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Nudes : Young gays in Berlin

The photographer Ashkan Sahihi was born in Tehran in 1963 and grew up in Germany. In 1987 he moved to New York. He has lived in Berlin for three years and has been taking photos for magazines such as ZEITmagazin, "New Yorker" and "Vogue". His last work, "Die Berlinerin", published in 2015, is a photographic study of women in Berlin.


"I come from a village of 1,500 people in Swabia, not far from Ravensburg. Everything was small and very Catholic and there was no one who would have been a role model for me as a young gay man. I found this life very difficult to accept. Mine Grandma already knew when I was little: He'll move away, he won't come back. When I came to Berlin nine years ago, it wasn't even clear to me that I was looking for a place where I could belong. I just wanted to away from the village.

Berlin was actually a random choice, simply because I got a place to study here. It wasn't until I moved to Hamburg in the meantime that I realized how much I miss the city. It's freedom. There is a kind of Berlin indifference that is very pleasant - because there is a great deal of equality in it. It doesn't really matter what you are here. Everyone can be as they want. The diverse is the normal, which I find very pleasant. The people here are mostly respectful without me having the feeling that everyone has to prove to themselves how tolerant they are all the time. "


"I had wanderlust to Berlin, although I had never been here, already at the age of 13. A school friend was often here, she always wrote me postcards. When I stood at the main train station for the first time, I had to scream that I was 50 - Centimeter monkey grin on my face. I moved here five years ago, from Lower Saxony. In the meantime I have arrived, but other countries also appeal to me, New York, New Zealand. Berlin is great for my youth, but I will certainly not grow old here. "


"São Paulo, where I grew up, is also a big city. But despite its size, I always missed coming into contact with very different people. My environment was relatively homogeneous and I always felt that that wasn't all. Homosexuality was always a stupid cliché there, so I had no role models and no support there to be able to come out.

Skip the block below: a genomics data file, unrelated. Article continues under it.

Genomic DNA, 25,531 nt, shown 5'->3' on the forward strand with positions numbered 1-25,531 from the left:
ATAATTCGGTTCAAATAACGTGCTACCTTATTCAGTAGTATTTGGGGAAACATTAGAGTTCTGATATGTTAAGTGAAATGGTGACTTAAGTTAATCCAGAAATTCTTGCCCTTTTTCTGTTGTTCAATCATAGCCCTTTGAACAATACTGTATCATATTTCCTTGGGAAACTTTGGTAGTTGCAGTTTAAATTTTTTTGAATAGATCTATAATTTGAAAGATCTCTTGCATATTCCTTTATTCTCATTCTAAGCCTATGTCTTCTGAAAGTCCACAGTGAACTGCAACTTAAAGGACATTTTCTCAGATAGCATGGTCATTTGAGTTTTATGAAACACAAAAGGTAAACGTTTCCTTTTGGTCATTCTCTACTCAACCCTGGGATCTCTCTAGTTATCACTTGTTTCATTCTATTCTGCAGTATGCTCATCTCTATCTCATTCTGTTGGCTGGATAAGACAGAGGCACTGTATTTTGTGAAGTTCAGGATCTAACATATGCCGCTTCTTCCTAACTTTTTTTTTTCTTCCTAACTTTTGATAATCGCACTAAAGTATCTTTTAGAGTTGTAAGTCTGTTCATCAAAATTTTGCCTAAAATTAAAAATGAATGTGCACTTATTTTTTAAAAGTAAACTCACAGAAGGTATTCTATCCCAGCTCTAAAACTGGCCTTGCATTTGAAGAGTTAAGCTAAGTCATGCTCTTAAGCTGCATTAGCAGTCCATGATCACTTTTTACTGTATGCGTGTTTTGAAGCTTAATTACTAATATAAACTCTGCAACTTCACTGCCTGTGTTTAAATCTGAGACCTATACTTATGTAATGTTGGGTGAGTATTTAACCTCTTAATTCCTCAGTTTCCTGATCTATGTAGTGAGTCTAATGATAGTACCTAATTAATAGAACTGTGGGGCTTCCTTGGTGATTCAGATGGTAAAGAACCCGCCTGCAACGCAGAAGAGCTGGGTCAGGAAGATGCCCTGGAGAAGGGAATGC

I was fascinated by Berlin from the start because the people here are so different and yet live together. Here I can be and express myself as I want. I can hold hands with my boyfriend. Since I've been living in Berlin, I've had the feeling that I can explore myself and let go of the expectations of those around me. "


"I have always loved Tehran, the city where I was born and raised. Nevertheless, I always wanted to leave, at the latest when I had problems with the university because of my political commitment and my homosexuality. The love for Tehran was over immediately, when I came to Berlin. Today I think that I was actually just born in Iran, I don't have any roots there anymore. It's as if I had been born again in Berlin. But the beginning in Germany was difficult. I had to Spending a year in a village in Saxony where I had absolutely no life before I married my boyfriend and came to Berlin.

I was fascinated by how gay the city is. Of course I've heard someone yell 'fagot', but what the heck. I can no longer imagine living anywhere else. Even if I only go away for one day for work, I look forward to coming back. I'm free in Berlin. The greatest thing is riding a bike around town on a summer day. This feeling. That would not be possible in Tehran for so many reasons. "

Ashkan Sahihi: Beautiful Berlin Boys. Illustrated book, 48 pages, € 35, Kehrer Verlag. Exhibition in the Kehrer Galerie, Potsdamer Straße 100, Wednesday to Saturday, 12 p.m. to 7 p.m., December 3 to January 28. Vernissage: December 2nd, 7 p.m.

This article first appeared in our magazine "Tagesspiegel Berliner".

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